It is a tough time to be building. I should know; I’ve been trying to do just that since February 2021. I have added on to my current house twice. The first time I worked with a contractor. The second time I was the contractor. I learned how to line up materials so everything came at the right time and there was no break in the work. I did all the labor myself and learned a lot as I went.

This time, I am building a house from the ground up. Actually, I’m not yet building my house. We don’t have money for that. We need to sell our current house first. But we can’t sell it until we have a place to move everything, and we can’t move everything until we have a place to put it, so we are building a shop.

When I was ready to start, I called all the material suppliers to see how far out they were on delivery. The ICF (insulated concrete forms) supplier told me that once I ordered, the blocks would be ready in four days. The trusses were six weeks out, so I ordered them first. I got everything lined up, then ordered the ICF blocks.

“They are now out four weeks,” the block manufacturer said.

My heart sank. “Four weeks? You said it would be four days!”

“That was before we got deep into Covid,” she answered.

I got them ordered, knowing everything was going to be thrown off schedule. It ended up being six weeks before they came, and they were the wrong ones. I sold them and turned around and reordered the right ones.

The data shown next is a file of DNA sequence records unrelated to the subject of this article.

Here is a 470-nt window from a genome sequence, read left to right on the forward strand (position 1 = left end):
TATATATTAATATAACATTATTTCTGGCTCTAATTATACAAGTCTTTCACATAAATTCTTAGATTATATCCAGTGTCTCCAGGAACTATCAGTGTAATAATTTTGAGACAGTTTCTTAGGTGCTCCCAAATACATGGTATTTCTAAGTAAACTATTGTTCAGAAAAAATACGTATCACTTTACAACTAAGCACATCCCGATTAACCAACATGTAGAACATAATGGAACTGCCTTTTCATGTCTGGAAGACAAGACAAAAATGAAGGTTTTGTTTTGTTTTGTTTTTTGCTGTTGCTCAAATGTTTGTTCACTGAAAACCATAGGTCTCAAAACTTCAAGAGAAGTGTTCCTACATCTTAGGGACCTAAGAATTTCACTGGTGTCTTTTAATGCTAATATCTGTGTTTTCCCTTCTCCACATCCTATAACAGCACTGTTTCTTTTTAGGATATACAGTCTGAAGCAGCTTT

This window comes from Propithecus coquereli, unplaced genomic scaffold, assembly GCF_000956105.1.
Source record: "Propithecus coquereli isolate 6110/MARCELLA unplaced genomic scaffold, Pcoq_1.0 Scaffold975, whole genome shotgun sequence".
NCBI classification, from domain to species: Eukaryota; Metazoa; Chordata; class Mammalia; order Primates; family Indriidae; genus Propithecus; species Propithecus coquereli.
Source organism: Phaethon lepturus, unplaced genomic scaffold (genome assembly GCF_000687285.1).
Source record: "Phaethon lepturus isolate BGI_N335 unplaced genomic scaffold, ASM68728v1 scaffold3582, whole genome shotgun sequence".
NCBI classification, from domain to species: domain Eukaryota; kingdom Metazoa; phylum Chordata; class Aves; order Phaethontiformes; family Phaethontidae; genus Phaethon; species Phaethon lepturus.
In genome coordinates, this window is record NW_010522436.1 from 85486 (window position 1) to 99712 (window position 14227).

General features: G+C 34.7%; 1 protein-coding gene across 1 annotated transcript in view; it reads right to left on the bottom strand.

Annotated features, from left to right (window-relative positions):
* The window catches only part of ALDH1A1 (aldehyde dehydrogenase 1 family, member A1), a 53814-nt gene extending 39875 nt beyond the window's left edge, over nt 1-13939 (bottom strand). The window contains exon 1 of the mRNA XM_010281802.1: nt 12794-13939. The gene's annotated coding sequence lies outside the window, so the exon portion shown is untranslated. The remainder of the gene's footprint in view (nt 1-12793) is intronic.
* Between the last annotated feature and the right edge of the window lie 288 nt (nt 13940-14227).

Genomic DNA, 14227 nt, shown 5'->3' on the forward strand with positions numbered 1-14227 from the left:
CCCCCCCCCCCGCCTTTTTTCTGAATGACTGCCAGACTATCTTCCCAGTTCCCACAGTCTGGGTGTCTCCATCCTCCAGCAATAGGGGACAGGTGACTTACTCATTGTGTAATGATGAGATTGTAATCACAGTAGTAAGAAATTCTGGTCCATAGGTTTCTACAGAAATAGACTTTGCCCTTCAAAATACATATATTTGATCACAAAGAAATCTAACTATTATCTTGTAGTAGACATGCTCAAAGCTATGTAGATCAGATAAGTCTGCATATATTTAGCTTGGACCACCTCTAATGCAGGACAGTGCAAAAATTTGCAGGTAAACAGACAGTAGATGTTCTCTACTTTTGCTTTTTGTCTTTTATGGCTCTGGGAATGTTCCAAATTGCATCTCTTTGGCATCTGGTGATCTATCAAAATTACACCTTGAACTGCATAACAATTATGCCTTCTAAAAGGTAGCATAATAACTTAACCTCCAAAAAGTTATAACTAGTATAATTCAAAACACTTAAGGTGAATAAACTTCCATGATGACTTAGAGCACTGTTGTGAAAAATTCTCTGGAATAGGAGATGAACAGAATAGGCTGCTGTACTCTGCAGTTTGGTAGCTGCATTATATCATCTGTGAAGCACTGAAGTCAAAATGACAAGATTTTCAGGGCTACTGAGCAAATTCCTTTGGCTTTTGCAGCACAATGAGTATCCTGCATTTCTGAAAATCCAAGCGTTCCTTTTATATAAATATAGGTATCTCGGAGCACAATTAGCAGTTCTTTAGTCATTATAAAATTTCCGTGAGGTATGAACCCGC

“It’s now ten weeks,” the lady told me.

I could see my whole summer flying away. The blocks weren’t ten weeks in coming; they were seventeen weeks. I got them near the first of December. We bought some blocks left over from other jobs and were able to get the walls high enough to pour the floor just before Thanksgiving. Then the blocks came, and I worked through the winter in freezing, sub-zero weather, building and getting ready to pour the walls the first of March. On one frigid day, as the wind blew icy snow particles into my skin, I was feeling sorry for myself when I thought of a home I visited in Peru.

I was there with some university colleagues on an academic trip. When we took time off from discovery to visit the local markets, I would often leave my colleagues and spend time seeing how the normal Peruvians lived. On one such excursion in a rural town, I came across a man sitting in front of his house. There was a sign that said, “See beautiful most town home. One dollar or one sol.”

Though the English wasn’t clear, through my limited Spanish and his equally limited English, I learned the man felt he had the most beautiful home in the town. He claimed he was the richest man there.

I handed him a sol, and he proudly led me into his home. The walls were not thatched reeds like most of the houses, but were handmade mud brick. “Best mud available, made self,” he said. It also had a tin roof, made with tin that looked like he had salvaged it from the town dump where I live. The floor was dirt, and there was no electricity. The lighting all came from windows and candles. There was only one room that served as the kitchen, living room, and bedroom for all seven people who lived there.

I met his family—his wife, three daughters, a son, and his mother. They were all happy to be together, and the love that emanated from them for each other was evident.

On that day that I felt sorry for myself freezing and building on our new property, I thought of this man. He really was the richest man, not for what he owned, but for the love and happiness of his family. It made me feel a little warmer just thinking that a home is much more than the building.

It is more about the people who live, love, and share their lives there.